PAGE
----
So I'm in the middle of generating some plots and all of the sudden the frontend goes dead and I haven't saved my work. I'm using Mathematica 8 in MacOS X.

The MathKernel process is still running and I'm hoping to be able to extract the In/Out history from it through Terminal. Is there a way to do this?

  • 2
    $\begingroup$ I have coredumped the MathKernel and Mathematica processes in question and duly forced the crashing instances to close. I've re-done all my work, but if anyone knows an easy way to extract inputs from the dump (which is around 1.6GB of binary content) that'd be a great prevention against future crashes :) $\endgroup$ Apr 8, 2012 at 16:48
  • $\begingroup$ While not directly a solution to your problem, you can instruct a notebook to automatically save as soon as an output is generated. That way if the notebook crashes, you'll at least not lose anything which was already output at that point (unless the notebook happens to crash during saving; in that case it might have the opposite effect; however it didn't happen to me yet, and you might reduce the risk by making copies (unfortunately Mathematica keeps the file open all the time [at least on Linux], which probably makes identifying the time when a save was completed hard). $\endgroup$
    – celtschk
    Apr 14, 2012 at 19:47

3 Answers 3


If there is such a thing, I want to know it for windows and linux based OS'es also.

Battling with the same problem I have found 2 partial solutions:

  1. ctrl+s before hitting shift+enter (I think it's command+s for Mac's)
  2. if you ignored #1 then you might still be able to screenshot the code and reenter it

I have tried TextRecognize to restore the text from the image, but it's still a bit off.

enter image description here


If your UI is not locked, you can

  • Quit the kernel, Evaluation -> quit kernel -> local (or add a shortcut for it)
  • Interrupt evaluation

    • on notebook interfaces: alt + , or Cmd + Option + .
    • on text-based interfaces: ctrl + C
  • $\begingroup$ Unfortunately, the notebook wasn't responding to my scrolling (or any other action for that matter) and the important bits of code were off-screen... $\endgroup$ Apr 8, 2012 at 16:42

It just happened to me on the Mac and I managed to save it by doing the following. I opened the Activity Monitor (Applications->Utilities folder) and I found two wolfram kernels running in addition to the Mathematica itself. I killed the kernels by clicking on the "Force a process to quit" button (the little x-button on the upper-left corner). This unfroze mathematica so that I was able to save the file. I'm not sure how this works on Windows/Linux but probably one can do the same with the task manager.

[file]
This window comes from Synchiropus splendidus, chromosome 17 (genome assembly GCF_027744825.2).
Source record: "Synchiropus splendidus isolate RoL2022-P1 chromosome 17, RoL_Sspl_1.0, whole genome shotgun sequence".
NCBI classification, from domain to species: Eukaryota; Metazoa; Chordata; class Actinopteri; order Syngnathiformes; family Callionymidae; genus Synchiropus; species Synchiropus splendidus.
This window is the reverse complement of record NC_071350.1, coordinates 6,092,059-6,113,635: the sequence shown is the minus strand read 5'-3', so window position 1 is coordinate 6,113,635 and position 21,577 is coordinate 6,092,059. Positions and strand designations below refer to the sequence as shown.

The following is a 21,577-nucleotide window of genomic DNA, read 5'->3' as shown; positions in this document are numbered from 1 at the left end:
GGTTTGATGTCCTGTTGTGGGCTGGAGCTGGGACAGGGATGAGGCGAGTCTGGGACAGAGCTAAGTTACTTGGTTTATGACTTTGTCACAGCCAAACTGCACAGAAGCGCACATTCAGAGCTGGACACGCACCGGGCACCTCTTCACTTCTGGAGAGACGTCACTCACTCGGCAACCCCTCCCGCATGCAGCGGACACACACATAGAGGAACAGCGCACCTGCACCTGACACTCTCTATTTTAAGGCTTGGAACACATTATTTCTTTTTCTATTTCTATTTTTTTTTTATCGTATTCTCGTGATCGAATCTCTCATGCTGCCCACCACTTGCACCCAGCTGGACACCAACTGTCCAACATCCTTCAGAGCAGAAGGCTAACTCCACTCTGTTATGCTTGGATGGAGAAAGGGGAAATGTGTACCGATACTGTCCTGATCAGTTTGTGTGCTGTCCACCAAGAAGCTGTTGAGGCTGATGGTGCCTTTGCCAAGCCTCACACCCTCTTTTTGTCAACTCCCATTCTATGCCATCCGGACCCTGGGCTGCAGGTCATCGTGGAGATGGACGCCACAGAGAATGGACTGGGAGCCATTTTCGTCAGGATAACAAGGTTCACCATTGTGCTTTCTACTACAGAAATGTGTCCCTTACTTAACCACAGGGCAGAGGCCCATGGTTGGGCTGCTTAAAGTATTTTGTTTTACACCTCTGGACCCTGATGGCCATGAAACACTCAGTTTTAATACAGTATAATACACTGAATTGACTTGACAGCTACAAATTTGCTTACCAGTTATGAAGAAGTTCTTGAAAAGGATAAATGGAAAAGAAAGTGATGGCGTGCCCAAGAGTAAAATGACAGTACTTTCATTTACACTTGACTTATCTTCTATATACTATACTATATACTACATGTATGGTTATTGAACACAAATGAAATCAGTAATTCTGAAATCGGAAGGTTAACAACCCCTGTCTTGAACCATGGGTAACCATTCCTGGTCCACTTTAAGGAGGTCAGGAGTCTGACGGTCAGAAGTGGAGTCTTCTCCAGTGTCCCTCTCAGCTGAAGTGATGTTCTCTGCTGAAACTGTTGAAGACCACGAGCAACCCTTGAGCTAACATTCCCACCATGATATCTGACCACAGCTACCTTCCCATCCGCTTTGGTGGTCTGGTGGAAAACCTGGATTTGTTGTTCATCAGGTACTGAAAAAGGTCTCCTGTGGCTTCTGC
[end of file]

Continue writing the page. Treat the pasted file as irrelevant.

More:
• $\begingroup$ +1 I can confirm that this works for me as well almost 5 years later under macOS 10.13 and Mathematica 11.2. $\endgroup$
    – Janosh
    Nov 11, 2017 at 9:11

How about putting something like this into init.m

FileNameJoin[{$UserDocumentsDirectory, "recovermma.please"}]], 
    Save[FileNameJoin[{$UserDocumentsDirectory, "recovermma.txt"}],In]], 300]

It's pretty basic - the scheduled task just checks every five minutes for the existence of the trigger file and if it's there it saves the definition of In to a text file.

To "recover" the session you just create the trigger file in the appropiate folder and wait up to five minutes.

I am unable to crash the Front End at will so I don't know if it works under those circumstances.

  • $\begingroup$ Is there a particular reason why you only save In, not also Out? BTW, if you are on a Unix-like system (Linux, OS X), you can "crash" the front end from the shell with kill -9 $PID where $PID has to be replaced by the PID of the front end process (ps helps in finding that; if you have only one front end running, killall is an easier alternative). $\endgroup$
    – celtschk
    Apr 14, 2012 at 22:42
  • $\begingroup$ No particular reason, you could save Out as well. It may even be possible to NotebookSave the entire active notebook, but I don't know if that works when the front end has crashed. There might also be a way to directly poll the front end for responsiveness instead of looking for a trigger file, but I'm not sure how to do that. I'm using Windows 7 and killing the front end process takes out the kernel process too. $\endgroup$ Apr 15, 2012 at 11:47
  • $\begingroup$ You could use this memory leak to crash your front-end, and then let us know if it works. $\endgroup$
    – rcollyer
    May 25, 2012 at 2:52
  • $\begingroup$ @rcollyer, I tried it but both the front end and kernel processes exited. They seem to be inextricably linked in Windows. $\endgroup$ May 25, 2012 at 8:36
  • $\begingroup$ It was a thought. $\endgroup$
    – rcollyer
    May 25, 2012 at 11:25

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